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Commissioning a New Gun (Pt 2)

Discussing the finer points and process of ordering a new British gun with fine gun afficiando David W Brown. David Brown has been around best guns for more than half a century – and is someone who’s both commissioned them and taken orders for them. A collector of vintage Boss guns, he provided the financial backing for Purdey finisher Peter Chapman to set up on his own in the early seventies as an independent gunmaker.

PROCESS

With a commission, you and your maker are entering into a relationship that will, at the very least, last several years and possibly your lifetime. Your input into the build process can be granular – depending on your knowledge, expertise, and inclination – or you can let the gunmaker lead. If you’ve picked your gunmaker wisely, either path will lead to your satisfaction.When Brown ordered his .410, he knew exactly what he wanted, and what he needed to provide to the gunmaker. He had his stock measurements sorted and had a blank squirrelled away since the 1970s which he provided to Westley Richards. He specified a barrel length of 28 inches fitted with Teague multi-chokes. ‘This was a gun to really use, not just to swing around in the parlour’.

He debated back and forth between the classic splinter forend, which he likes best, or a beavertail. ‘I knew 99 per cent of the shots were going to be on the skeet field, and sub-bores get hot very quickly, so a beavertail it would be’. Brown had a .410 Parker with a beavertail shape he liked, so he took measurements and photos and sent them on.

Brown had in mind for engraving small fine scroll surrounding game scenes (after illustrations in William Harnden Foster’s classic New England Grouse Shooting), with the fences ornamented with carved depictions of Eryngo, a thistle-like plant native to Texas. This was a personalised aesthetic signature that would make his gun unique. Initially, he hoped to have his old friend Geoffrey Casbard – whom he’d met through Walter Clode in 1969 – engrave it, but Casbard unfortunately passed away before the gun could reach him.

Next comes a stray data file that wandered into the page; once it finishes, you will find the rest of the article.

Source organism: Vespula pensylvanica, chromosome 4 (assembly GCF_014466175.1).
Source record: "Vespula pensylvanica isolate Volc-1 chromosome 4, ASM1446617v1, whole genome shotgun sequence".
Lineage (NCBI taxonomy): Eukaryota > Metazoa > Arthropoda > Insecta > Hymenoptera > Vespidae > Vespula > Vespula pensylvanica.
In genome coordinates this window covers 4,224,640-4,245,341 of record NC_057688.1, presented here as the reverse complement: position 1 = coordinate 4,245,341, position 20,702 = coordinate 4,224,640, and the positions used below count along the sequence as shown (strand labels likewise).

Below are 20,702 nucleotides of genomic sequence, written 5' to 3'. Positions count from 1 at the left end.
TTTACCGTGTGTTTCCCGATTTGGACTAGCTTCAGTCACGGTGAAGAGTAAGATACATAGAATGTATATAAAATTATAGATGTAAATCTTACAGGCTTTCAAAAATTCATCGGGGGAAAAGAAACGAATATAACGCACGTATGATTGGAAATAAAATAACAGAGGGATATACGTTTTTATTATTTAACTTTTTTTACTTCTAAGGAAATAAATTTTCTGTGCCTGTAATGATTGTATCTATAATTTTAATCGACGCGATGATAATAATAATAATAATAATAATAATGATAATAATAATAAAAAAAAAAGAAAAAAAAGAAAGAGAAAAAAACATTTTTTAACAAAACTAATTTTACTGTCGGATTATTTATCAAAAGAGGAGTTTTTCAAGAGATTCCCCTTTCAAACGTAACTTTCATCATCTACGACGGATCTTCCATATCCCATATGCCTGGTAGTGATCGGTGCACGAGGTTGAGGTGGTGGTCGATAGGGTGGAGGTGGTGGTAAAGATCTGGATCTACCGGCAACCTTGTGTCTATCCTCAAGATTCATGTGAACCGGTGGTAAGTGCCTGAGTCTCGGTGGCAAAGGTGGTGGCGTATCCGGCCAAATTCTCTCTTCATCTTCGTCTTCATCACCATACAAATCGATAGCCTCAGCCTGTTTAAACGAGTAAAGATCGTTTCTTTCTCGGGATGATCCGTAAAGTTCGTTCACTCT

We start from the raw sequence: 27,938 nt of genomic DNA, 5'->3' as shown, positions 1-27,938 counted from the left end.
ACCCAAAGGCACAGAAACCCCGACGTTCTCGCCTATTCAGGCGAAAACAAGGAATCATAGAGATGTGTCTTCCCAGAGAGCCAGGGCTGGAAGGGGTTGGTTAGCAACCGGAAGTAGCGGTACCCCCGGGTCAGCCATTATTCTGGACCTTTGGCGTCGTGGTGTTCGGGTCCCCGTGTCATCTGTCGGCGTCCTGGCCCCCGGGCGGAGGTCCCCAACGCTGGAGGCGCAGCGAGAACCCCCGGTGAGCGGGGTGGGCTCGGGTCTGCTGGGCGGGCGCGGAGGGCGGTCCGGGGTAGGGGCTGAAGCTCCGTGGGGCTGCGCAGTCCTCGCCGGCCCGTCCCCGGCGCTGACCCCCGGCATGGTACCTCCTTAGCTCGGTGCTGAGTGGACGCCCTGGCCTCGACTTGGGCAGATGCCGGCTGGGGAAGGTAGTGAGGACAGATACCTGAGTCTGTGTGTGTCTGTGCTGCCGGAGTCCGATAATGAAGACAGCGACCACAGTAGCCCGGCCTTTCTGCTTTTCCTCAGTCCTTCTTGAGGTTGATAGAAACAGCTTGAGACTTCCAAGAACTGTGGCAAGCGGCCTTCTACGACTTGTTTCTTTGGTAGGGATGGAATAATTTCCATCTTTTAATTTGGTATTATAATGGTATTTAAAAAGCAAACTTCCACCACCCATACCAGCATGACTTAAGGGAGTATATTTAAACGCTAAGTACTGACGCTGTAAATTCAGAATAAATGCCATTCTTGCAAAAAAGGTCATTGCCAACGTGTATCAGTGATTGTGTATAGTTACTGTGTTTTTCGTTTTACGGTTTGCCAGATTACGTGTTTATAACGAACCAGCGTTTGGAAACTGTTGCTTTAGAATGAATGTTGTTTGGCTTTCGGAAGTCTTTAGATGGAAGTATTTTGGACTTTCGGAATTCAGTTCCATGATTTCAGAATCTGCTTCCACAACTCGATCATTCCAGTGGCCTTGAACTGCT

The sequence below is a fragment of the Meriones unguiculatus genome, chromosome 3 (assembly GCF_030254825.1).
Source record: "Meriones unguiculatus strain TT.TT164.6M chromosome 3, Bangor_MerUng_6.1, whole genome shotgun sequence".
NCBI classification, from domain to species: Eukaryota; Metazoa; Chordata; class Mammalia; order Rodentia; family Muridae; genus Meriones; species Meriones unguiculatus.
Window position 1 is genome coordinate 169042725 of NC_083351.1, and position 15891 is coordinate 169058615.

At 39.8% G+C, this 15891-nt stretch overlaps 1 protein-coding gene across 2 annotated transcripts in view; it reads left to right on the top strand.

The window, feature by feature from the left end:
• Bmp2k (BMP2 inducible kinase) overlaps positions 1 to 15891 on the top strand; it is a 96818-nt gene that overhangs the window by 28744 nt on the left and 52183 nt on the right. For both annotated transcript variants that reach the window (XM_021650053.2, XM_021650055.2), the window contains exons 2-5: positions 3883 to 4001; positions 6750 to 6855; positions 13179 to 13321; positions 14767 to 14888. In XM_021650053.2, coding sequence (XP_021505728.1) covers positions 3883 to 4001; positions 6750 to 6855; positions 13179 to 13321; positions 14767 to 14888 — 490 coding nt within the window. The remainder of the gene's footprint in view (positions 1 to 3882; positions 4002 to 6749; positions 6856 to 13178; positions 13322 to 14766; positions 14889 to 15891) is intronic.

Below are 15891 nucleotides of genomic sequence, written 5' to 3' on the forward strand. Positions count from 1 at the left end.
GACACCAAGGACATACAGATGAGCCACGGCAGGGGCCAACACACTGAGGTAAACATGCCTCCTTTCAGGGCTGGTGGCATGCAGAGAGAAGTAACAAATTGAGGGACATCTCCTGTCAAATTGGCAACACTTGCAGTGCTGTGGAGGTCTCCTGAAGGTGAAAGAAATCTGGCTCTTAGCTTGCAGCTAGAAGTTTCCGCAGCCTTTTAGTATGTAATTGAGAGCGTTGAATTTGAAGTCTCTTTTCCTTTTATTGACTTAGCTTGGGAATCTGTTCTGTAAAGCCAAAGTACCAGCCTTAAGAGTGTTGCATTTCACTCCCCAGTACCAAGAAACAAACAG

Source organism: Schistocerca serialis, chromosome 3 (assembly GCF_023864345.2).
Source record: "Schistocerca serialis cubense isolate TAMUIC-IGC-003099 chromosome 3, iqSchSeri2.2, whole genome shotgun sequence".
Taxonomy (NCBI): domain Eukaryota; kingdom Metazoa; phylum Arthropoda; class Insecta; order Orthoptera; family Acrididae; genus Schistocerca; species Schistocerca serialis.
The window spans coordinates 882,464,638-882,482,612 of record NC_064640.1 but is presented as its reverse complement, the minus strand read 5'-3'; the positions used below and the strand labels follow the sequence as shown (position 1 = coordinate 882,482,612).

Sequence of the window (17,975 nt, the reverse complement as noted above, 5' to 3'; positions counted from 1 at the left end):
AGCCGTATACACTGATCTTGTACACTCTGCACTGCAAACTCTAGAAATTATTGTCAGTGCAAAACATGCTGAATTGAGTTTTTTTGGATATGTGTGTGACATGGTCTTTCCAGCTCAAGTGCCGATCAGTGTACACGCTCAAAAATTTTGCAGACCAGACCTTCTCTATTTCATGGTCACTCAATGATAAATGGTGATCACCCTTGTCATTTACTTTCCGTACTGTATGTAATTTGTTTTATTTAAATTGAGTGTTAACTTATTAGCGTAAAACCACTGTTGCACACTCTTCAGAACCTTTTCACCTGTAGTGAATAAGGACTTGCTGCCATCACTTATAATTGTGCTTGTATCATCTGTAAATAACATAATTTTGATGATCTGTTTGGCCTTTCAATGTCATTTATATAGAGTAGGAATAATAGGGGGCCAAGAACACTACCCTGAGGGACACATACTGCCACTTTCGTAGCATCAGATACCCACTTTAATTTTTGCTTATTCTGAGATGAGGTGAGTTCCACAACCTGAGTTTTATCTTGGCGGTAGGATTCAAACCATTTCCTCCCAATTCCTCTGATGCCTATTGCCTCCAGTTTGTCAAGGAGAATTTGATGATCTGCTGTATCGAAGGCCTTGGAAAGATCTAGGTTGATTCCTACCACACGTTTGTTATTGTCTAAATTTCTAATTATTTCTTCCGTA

Instead, Clode arranged for David and Bradley Tallet to do the work. The results speak for themselves. ‘I’ve often thought that modern guns and their owners place far too much emphasis on engraving, sometimes at the expense of fit, finish and the lines of the gun itself’, Brown said. ‘However, when it came right down to it, I was as fixated on the engraving as all the others I’d been critical of’.

 LET THE GUNMAKER LEAD

Not everyone has the benefit of a half-century’s experience with best guns, nor the time to learn the finer points of choosing wood and engraving. Your gunmaker will offer expert help as needed.

‘We often head up the project now especially with our highest-grade “Modèle de Luxe” and “Modèle de Grande Luxe” projects’, explained Managing Director Anthony Alborough-Tregear. ‘The client wants us to create a masterpiece for them. They want the very best of everything. Most clients need plenty of advice and guidance, we expect very little from them. If they let us run with it, the final product will exceed all their expectations’. 

And this expertise isn’t all about aesthetics and ‘show’ guns. When Simon Clode was rebuilding Westley Richards, he cultivated a staff and a company culture imbued with a passion for shooting and hunting. Alborough-Tregear is cut from the same cloth: ‘Our guns and rifles actually get used, often in cases where a hunter’s life depends on reliability’, he said. ‘We understand the importance of balance, handling, pointability, reliability, and – in the case of rifles – accuracy’.

HERITAGE & HOUSE STYLE

Only a handful of British gunmakers have survived from the 19th century into the 21st with factories and unbroken histories, and each has its own ‘house style’ – distinctive aesthetics that have evolved over the centuries. Boss, Purdey, Holland & Holland, Westley Richards – the action shapes of one maker will be distinct from the others; so, too, gunstock shapes and proportions. The file-up of triggers, safeties, toplevers, trigger-guards will differ from brand to brand; sometimes subtly, sometimes very visibly. The blade of the One Trigger, for example, looks like no other – and its shape properly belongs only on a Westley Richards. Standard house engraving patterns have lasted because time has shown they complement the lines of each maker’s gun, and enhance the beauty. As the customer you have considerable latitude to create something unique, but keep in mind it will look best if it falls within the broad parameters of your gunmaker’s heritage. Respect that.

THE WAITING GAME